Every Tuesday at noon, around 15 college students meet on the second floor of the Sycamore building at College of Sequoias’ Visalia campus and discuss politics.
“Alright guys,” says TJ Greco, the president of the COS Young Democrats. “Stand for the flag salute.” Everyone shuffled their chairs, stood, and recited the Pledge of Allegiance and sat down. “I see some new faces, so let’s go around and introduce yourself.” He gave his name, his major, and the furthest he’d ever been away from home. The last piece of information, according to him, is always different.
California Young Democrats (CYD) is a branch of the California Democratic Party which has over 100 local chapters scattered across the state, according to its website. Any person aged 13 to 35 is able to join at a local chapter. CYD has 14 caucuses and chief among those are the California College Democrats and the California High School Democrats.
Greco explained that he had just been elected president the semester before. “This is my first semester as president,” he said with a smile. “I really wanted to push for more cooperation between clubs.”
CYD is not the only political club on campus. Indeed, the COS Greens, a Green Party club, was created just this year. “We would be willing to work with the Young Dems to campaign for progressive policies,” said Lauren Mauricio, the president of COS Greens. She comes to meetings as an ambassador for the Greens.
The College Republicans, a conservative club on campus, meets at the same time on the same day, in the same building just a floor below; it’s a symbolic separation as much as physical, though Greco hopes to change that.
“I want to focus more on doing good than partisanship,” said Greco. The two parties held a debate the two previous years and the current political climate does not help their relationship. “I wanted to be president so I could continue the good work we’ve been doing.”
The club often works for local campaigns and registers voters on campus. They’ve endorsed Alex Gutierrez for Tulare City Council’s District 2 seat, Kevin DeLeon for U.S. Senate, and Andrew Janz for California’s 22nd Congressional District. Club members often volunteer and canvass for Democratic campaigns across the South Valley.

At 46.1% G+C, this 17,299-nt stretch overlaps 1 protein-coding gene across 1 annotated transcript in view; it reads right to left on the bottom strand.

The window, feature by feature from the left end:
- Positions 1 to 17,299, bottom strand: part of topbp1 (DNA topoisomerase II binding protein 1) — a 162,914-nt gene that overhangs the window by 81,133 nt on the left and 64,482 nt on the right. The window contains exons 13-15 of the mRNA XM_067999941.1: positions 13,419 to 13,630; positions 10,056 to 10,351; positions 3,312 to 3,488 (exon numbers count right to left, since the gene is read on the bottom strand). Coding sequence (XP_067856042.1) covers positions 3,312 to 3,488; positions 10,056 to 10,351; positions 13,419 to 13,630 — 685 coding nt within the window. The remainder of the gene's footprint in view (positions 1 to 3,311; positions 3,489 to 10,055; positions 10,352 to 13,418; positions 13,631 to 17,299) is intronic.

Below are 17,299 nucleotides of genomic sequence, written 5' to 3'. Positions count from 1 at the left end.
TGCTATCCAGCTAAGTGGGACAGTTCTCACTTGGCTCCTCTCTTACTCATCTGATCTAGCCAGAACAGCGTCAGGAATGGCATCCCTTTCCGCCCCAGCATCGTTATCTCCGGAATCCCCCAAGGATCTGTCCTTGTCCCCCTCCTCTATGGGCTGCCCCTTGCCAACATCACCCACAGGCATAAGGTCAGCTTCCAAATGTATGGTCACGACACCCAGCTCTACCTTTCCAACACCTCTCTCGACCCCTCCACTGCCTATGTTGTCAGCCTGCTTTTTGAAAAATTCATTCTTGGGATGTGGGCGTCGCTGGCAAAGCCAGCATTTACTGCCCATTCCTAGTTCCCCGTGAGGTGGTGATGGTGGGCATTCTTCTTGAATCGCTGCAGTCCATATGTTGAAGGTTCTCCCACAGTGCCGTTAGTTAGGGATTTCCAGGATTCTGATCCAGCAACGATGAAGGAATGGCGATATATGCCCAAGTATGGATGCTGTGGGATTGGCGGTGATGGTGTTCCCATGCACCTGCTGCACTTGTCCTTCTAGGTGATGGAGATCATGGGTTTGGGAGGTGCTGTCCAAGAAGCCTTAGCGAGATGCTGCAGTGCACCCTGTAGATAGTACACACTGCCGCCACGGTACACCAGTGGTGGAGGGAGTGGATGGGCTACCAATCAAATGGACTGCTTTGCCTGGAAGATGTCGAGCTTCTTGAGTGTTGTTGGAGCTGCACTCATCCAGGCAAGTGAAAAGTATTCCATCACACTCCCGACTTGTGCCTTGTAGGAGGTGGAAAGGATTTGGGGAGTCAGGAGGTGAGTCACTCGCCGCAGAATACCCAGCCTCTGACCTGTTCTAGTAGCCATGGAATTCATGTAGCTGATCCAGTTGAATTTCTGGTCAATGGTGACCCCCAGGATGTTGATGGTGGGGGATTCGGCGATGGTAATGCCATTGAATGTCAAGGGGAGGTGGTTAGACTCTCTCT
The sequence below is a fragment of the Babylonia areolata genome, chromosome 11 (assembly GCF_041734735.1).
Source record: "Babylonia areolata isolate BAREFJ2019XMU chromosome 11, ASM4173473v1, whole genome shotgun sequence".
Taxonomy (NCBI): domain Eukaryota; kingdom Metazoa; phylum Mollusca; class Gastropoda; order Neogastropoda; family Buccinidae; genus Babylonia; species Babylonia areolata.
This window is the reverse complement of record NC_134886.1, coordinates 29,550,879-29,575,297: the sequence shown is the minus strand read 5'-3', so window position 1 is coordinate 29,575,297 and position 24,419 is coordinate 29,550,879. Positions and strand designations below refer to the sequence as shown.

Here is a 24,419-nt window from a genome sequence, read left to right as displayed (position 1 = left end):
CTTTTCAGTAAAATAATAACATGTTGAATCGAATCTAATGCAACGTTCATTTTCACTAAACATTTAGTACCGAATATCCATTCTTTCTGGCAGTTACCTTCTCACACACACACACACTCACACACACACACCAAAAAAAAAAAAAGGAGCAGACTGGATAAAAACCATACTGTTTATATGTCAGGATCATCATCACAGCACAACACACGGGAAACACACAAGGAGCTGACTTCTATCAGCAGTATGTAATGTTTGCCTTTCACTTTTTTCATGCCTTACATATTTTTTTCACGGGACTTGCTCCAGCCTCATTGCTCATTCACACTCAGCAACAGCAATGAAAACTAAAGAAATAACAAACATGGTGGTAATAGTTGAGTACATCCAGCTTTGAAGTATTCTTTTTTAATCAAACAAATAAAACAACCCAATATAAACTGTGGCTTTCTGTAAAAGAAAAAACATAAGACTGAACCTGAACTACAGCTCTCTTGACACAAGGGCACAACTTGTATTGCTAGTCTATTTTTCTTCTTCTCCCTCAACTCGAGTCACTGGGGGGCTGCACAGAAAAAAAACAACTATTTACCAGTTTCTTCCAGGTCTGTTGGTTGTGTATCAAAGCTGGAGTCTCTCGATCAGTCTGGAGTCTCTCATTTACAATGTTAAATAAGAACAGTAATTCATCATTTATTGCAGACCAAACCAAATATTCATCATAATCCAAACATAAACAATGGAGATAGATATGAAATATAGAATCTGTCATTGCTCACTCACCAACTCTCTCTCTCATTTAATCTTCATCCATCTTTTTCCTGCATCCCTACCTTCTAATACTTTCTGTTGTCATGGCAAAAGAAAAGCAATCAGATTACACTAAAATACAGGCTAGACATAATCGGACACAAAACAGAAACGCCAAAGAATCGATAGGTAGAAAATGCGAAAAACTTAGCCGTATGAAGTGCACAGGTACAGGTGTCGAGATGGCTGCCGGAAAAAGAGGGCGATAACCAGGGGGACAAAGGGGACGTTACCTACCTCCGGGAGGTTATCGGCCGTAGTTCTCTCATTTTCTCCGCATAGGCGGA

Former President Kat Dodson now works for the Andrew Janz campaign as a South Valley Coordinator. “I wouldn’t have my job if I hadn’t been the President of Young Dems.”
Dodson, still a member of the club, hopes to see the club thrive under Greco’s leadership. To her, the most important objectives should be registering young voters for the midterm election and getting as many members of COS Young Dems to convention as possible.
“Every year, the California Democratic Party has a convention,” said Dodson. “We’ll be able to meet candidates, speak with elected officials, and learn how state party politics work.” COS Young Dems boasts 10 members as delegates for the state party.”
“It’s going to be a tight race for a lot of very important seats,” said Greco. It’s a sentiment echoed by much of the club.
Daniel Sepulveda, a first-time member of Young Dems, explained why he joined. “I wanted to join to help elect Democrats this November. I saw this as the best avenue to help do that while also being a student here at COS.”
At the end of every meeting, the club holds an open discussion where members talk about current events. The discussion this meeting was Judge Brett Kavanaugh’s Supreme Court confirmation hearings. Opinions about Senator Booker’s leak of documents and Senator Harris’ grilling of the judge flew around the room.
The club isn’t all business though. Greco explained that the club is looking to hold some events of their own and participate in some of COS’ events. The next scheduled event for Young Dems is a Kevin DeLeon party: The U.S. Senate prospect is holding concurrent parties all over the state and the club voted to engage with this candidate.
Young Dems also tries to get involved in every COS event possible. During this meeting, they planned for the upcoming multicultural fair.
As the president adjourned the congregation, the members flooded out into the hall and there was a sense of determination. These members wanted to work hard to secure what they perceived as a better future. A takeaway from the meeting is that, especially with the 2018 midterms, the youth vote is going to be the most valuable vote regardless of party.